When I emerged this time, I found I no longer wished for the fickle darkness of the enigmatic ocean. I decided instead, to let the wind and brilliant sunlight soothe my soul and heal my grief laden spirit. It allowed me to release myself from the riptide of grief that had consumed me.

So with renewed vigor, I am swimming back to shore and to life with renewed energy. That’s the magic of the ocean. Despite its beauty, it can be treacherous and desolate. But if I relax, surrender and float, it’s like a beacon that always leads me home.

The shore…

Struggling to the Surface!

Grief and loss are emotions I would prefer to experience from afar. For now, it hasn’t worked that way. Sorrow has seeped into my cells and attacked my gratitude, joy, light, love, and peace. I find myself struggling to find that place inside me where optimism and hope have always lived. My friend, Pam, recently reminded me that with all my internal struggles and trying to process it all silently, instead she thought I needed to “write it down and put it on the page.”  So Pam, this post is dedicated to you for your faith in me that I have words to say while my spirit broods caustically. You reminded me that I don’t need to have it all figured out before I share it. Maybe just maybe sharing it will release me from the depths of sadness and pain. Here goes.

Losing my aunt, losing period, sucks. I’m not a dark soul so being immersed in pain and shadows disturbs me. I have found in this darkness a resting place for everything I Fear most. In the murkiness and depths of sorrow, I discovered there was a place for me. A place I have chosen to visit but fear I may have stayed far longer than I had anticipated. It’s tentacles which once comforted me in my grief, have now reached out to entangle me in its web. Like swimming underwater, sounds are muted, light is dull, sunshine is hard to find and my breath escapes in small bursts. I have tarried here too long, way too long. It’s time to swim to the surface and let the warmth of the sun remind me of all that I am grateful for and all the good things and wonderful people that have loved and supported me now and always.

I’m sure that most people would be surprised to read this as I do an amazing job of putting on a good face. Underneath it all, I can’t help but remember what I’ve lost. Loss, lost, gone, buried!! These  words reverberate in my head. Why can’t I see all that I have gained instead? When does the hurt subside?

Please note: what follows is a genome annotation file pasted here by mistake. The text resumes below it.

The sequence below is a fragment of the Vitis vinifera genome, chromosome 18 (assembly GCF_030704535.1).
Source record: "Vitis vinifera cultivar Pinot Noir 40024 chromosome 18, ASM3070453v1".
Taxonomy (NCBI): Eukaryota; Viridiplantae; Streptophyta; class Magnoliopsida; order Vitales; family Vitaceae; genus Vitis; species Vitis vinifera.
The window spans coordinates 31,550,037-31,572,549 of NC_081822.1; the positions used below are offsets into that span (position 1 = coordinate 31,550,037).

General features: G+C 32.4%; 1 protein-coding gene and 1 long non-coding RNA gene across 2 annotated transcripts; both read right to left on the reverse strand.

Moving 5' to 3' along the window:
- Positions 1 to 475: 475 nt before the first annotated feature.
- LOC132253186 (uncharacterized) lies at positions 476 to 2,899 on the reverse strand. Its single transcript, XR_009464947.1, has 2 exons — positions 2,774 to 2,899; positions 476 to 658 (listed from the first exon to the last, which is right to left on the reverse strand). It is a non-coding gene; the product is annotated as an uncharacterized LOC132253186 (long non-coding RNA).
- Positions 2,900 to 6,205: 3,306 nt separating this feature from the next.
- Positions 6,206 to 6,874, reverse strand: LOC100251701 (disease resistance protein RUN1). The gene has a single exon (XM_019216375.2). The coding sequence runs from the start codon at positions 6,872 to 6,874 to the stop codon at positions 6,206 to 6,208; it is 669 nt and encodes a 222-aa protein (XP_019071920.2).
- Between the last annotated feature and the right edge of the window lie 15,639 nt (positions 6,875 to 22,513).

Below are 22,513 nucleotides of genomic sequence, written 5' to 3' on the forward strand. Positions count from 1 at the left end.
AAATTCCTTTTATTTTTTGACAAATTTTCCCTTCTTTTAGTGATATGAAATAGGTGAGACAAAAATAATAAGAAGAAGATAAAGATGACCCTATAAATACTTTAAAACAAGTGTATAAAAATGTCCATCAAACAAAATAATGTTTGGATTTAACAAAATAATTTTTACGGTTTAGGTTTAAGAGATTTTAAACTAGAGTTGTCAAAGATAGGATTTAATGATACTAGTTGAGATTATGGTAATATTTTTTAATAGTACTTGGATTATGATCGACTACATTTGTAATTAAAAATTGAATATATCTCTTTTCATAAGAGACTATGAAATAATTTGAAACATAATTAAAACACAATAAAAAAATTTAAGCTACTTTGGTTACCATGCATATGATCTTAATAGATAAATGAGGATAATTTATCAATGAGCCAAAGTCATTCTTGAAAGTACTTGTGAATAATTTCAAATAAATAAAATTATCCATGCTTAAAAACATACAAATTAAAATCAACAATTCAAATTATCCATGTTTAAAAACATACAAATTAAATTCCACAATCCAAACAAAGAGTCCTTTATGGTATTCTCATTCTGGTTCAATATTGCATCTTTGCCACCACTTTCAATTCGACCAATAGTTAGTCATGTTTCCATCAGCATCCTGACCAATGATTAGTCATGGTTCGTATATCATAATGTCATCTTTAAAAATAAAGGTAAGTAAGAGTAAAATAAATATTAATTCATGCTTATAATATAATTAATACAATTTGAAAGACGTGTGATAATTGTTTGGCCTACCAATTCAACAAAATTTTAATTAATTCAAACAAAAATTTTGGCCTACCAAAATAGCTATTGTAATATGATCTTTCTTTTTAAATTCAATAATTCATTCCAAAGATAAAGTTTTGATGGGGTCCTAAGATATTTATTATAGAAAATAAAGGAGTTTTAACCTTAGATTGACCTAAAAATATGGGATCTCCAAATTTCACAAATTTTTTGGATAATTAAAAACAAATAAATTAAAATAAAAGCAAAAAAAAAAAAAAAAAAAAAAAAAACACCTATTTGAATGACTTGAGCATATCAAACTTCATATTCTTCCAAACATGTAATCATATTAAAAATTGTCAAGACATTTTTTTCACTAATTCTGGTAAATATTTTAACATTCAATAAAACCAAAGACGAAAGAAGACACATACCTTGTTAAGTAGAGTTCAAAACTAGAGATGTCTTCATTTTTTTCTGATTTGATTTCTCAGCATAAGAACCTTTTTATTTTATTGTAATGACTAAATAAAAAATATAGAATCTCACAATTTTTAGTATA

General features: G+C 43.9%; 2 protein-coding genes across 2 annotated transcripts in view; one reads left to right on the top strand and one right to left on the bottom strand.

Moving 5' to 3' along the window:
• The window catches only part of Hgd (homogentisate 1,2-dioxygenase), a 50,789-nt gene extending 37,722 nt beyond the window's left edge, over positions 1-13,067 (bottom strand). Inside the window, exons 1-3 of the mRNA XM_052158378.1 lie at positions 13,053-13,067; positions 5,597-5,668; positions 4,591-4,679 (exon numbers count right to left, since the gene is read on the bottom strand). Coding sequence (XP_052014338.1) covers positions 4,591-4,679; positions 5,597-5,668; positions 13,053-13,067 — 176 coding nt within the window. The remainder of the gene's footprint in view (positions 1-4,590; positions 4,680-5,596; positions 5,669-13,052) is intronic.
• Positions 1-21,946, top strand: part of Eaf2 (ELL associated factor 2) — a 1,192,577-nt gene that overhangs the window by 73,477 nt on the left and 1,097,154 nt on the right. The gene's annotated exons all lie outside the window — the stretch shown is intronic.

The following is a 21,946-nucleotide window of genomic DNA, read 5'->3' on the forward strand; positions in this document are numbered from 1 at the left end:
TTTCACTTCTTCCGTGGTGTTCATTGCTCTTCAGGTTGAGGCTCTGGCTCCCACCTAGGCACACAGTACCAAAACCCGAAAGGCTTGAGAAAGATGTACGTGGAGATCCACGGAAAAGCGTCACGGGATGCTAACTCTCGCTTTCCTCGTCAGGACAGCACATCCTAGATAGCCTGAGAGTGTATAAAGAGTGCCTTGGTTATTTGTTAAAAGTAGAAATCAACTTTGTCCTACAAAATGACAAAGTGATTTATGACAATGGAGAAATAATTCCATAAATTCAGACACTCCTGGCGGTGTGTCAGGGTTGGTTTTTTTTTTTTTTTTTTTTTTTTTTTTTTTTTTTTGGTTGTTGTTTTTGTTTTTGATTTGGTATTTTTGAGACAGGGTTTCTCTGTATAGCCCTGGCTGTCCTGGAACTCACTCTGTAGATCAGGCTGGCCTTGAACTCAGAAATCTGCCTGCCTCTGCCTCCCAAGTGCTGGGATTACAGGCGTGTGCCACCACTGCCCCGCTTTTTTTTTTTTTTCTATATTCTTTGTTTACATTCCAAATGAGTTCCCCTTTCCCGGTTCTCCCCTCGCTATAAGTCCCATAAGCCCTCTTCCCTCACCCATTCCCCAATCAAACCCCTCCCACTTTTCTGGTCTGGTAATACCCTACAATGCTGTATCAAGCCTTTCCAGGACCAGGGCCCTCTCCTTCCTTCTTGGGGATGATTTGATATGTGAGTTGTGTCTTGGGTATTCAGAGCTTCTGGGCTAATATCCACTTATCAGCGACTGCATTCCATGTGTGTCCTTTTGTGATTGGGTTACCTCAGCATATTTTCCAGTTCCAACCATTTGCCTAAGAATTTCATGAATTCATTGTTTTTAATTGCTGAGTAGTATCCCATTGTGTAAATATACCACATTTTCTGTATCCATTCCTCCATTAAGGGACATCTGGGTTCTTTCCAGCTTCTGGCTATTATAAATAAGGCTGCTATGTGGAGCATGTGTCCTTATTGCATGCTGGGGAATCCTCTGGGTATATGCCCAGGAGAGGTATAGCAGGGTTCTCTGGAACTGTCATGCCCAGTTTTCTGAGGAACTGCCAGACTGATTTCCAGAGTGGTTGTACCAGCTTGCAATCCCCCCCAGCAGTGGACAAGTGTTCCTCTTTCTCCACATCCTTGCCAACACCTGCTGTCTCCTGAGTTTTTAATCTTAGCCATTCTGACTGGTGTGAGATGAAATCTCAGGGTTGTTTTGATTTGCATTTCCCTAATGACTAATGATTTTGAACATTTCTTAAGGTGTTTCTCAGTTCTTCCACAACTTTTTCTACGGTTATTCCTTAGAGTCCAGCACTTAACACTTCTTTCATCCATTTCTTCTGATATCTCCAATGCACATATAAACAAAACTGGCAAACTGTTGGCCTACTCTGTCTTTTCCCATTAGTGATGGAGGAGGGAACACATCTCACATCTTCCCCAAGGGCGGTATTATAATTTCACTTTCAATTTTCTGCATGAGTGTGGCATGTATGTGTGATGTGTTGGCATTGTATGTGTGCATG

I lost a person who truly saw me, warts and all. A person who helped me laugh at myself and to share who I am without the walls and bravado that steadied me through chaos. A person who I took for weekly, monthly, year after year, (30 or so years), of car rides to nowhere, while I worked out the person I wanted to be and not to be. We would call each other and all we had to say is, “you wanna go for a ride?” I would pick her up and we would ride for hours. No destination, no particular plan, except of course, therapy. Perhaps it was sitting side by side that allowed me to bare my soul. Perhaps because she was a therapist who know how to get under my defenses and let me know failure was a part of my learning curve, not to be deemed a weakness. Perhaps it was because she would laugh with her whole body and the world would right itself for a while. Or perhaps because she loved me and was proud of me and told me so often. She loved with her whole being and believe me, if she loved you, you knew it. Perhaps because she loved me unconditionally and I treasured that and miss it more than words could ever convey.

These are gifts I hope I repaid while she was here on earth. I know she knew how much she meant to me and that she gave me permission to share my love, worries, and hopes with her without judgement. She never judged me. She cajoled, reasoned, and occasionally would yell at me to get it together, and always with a hint of humor and grit.

A month or so after her death, I found a voicemail from her singing me happy birthday. God how I treasure that message. I pray someday I can listen to it without weeping and feeling sorry for myself. I know she’s in good hands now and her body is healed again and strong. I know that she is telling jokes in heaven and caring for all the underdogs who need a champion. I know because she was my champion.

So while I kick my way to the surface, I hear her cheering me on. I am reminded that while loss is a part of me now, so is gratitude, for I had one of the best friends anyone could ever wish for. I know she lives on in me and remains one of the brightest parts of my soul. I believe beyond any shadow of a doubt that she is telling me to get it together and to focus on all the wonderful things we did together and that someday we will ride together again. Godspeed Maureen. I love you to the moon and back again.